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Is there a way to override an abstract class's method signature which uses <T> with a ClassName so I can pass an object by reference without recasting it?

For example, I have a bunch of Object Managers. I want them all to contain a .Save(Object) method which will perform the appropriate save action based on the object state (Insert, Update, Delete, etc).

I was trying to create a base class which contains these methods:

protected virtual bool Update<T>(ref T _object) where T : ObjectBase
{
    throw new NotImplementedException();
}

public virtual bool Save<T>(ref T _object) where T : ObjectBase
{ 
    // Figure out which action to take based on _object's state and execute it
}

And I wanted my inherited classes to define the methods using something like this:

public override bool Update<Consumer>(ref Consumer _object)
{
    return _service.UpdateConsumer(ref _object);
}

My problem is that I can't specify that <T> will now be <Consumer>, and by keeping it at <T> I can't pass it by ref

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2  
Why would you need to specify ref? It is almost certainly a reference object anyway. A matter of opinion, but I'd say ref is bad form. –  Jay Aug 2 '10 at 14:38
    
that isn't what ref means... ref means that the actual reference is being passed. So that if he were to change the value of _object to a different object, it would be reflected in the callers reference of _object. But in this case, i see no hint of a reason for him to be doing so. –  Brian Rudolph Aug 2 '10 at 14:40
    
I was passing by reference because the _service is a WCF service and it changes the object properties based on database inputs/outputs. –  Rachel Aug 2 '10 at 14:44
    
@Brian Right; the intention though appears to be to make sure that the caller's reference is updated by the method, which one would do when passing a value object (also a valid, if not pretty, use of ref). –  Jay Aug 2 '10 at 14:46
    
Yes I wanted to be sure the caller's reference to the variable was updated when I updated it on the WCF server. I haven't really used ref much, the only time I did was in a project done in VB. If you know of a better way of doing it let me know :) –  Rachel Aug 2 '10 at 14:52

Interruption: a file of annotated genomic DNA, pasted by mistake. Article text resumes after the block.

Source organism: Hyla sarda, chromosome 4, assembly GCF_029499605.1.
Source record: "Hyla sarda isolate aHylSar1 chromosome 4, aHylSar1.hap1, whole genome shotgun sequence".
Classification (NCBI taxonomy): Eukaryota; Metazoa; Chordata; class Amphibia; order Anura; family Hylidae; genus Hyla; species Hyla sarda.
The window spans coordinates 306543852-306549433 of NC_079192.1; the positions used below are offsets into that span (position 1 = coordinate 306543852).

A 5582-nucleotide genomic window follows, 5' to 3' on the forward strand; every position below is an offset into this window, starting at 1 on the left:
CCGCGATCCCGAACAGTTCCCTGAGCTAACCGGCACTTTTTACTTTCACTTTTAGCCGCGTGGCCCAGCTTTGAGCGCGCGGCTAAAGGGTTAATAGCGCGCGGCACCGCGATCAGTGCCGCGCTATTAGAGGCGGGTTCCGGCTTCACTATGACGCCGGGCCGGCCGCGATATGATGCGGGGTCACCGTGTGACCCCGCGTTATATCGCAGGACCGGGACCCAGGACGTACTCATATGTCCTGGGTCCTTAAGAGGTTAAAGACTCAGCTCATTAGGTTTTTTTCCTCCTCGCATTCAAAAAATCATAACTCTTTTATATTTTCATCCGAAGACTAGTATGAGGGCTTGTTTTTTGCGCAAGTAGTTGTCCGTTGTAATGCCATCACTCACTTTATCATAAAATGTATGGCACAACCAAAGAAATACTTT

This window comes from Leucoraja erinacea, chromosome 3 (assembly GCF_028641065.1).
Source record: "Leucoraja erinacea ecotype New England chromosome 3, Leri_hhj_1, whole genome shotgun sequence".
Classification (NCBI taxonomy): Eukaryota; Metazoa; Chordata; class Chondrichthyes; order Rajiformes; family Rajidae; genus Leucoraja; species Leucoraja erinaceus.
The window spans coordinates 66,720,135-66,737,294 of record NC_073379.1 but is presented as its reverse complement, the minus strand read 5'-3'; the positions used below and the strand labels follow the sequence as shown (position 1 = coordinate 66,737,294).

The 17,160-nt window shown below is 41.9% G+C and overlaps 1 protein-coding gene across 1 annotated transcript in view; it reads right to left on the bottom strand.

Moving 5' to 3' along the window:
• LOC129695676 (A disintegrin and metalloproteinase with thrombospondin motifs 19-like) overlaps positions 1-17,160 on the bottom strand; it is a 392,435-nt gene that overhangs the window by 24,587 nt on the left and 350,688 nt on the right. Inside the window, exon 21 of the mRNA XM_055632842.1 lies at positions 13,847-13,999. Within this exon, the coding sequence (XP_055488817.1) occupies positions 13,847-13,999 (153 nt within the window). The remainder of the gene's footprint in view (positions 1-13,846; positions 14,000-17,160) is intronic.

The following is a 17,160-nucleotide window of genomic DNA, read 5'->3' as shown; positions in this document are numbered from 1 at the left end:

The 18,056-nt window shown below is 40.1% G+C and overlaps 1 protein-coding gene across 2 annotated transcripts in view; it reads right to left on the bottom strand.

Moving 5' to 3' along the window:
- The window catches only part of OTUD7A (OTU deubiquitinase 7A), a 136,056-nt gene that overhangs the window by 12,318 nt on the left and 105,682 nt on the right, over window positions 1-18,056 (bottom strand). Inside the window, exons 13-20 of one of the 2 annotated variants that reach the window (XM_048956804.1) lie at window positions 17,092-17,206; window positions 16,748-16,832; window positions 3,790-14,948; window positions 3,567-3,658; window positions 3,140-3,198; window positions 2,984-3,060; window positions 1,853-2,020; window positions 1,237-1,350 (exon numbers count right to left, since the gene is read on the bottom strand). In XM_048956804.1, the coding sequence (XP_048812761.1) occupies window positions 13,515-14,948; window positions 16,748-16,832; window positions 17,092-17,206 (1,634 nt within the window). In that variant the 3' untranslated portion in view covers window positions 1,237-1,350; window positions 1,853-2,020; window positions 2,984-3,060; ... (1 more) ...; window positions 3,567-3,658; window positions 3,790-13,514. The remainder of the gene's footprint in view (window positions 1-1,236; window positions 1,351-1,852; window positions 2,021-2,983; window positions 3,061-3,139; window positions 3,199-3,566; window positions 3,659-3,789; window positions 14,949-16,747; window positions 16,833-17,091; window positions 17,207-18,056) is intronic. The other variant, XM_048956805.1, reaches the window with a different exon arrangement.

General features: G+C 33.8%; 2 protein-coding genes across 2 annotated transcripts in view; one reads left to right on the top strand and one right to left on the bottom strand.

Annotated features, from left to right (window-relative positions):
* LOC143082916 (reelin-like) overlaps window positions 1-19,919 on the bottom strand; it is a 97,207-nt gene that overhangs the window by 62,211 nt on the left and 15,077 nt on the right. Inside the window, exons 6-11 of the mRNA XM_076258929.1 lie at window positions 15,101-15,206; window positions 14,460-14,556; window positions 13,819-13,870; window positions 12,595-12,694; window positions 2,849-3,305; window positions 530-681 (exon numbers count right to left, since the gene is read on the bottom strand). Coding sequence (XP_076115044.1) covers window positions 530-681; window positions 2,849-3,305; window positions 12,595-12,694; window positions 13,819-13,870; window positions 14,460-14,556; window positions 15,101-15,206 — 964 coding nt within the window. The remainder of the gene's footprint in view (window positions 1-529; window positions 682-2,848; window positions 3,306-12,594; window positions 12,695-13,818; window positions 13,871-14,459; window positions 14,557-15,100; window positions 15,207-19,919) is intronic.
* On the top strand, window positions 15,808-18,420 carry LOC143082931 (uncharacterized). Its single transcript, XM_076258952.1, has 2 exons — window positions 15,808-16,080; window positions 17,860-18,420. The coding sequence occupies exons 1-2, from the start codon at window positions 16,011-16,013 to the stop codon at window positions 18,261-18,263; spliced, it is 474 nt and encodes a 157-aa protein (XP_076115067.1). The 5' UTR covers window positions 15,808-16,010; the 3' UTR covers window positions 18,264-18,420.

1 Answer 1

up vote 6 down vote accepted

Instead of making the methods themselves generic, you should make the entire base class generic.

For example:

public abstract class ObjectManager<T> where T : ObjectBase {
    protected abstract bool Update(T obj);
}

Each concrete ObjectManager should inherit ObjectManager of the type that it manages, like this:

public class ConsumerManager : ObjectManager<Consumer> {
    protected override bool Update(Consumer obj) {
        ...
    }
}

Note, by the way, that your parameters should almost definitely not be passed ref.
You only need to ref keyword if you want to change the caller's variable to refer to a different instance.
For more information, see here.

share|improve this answer
    
What do you mean? The two sets of code are in separate classes, with the derived classes inheriting from the base class. I just excluded the class definition because I was trying to simplify the code. –  Rachel Aug 2 '10 at 14:40
    
Huh? What are you asking? –  SLaks Aug 2 '10 at 14:43
    
Thank you, I wasn't aware I could do that. –  Rachel Aug 2 '10 at 14:50
    
@Rachel He means that if you put <T> on the class, instead of the method, then all of your methods in the derived class will use the type you want. public abstract void UpdateThing(T thing) in the base class will become public void UpdateThing(Consumer thing) in the derived class. –  Jay Aug 2 '10 at 14:51

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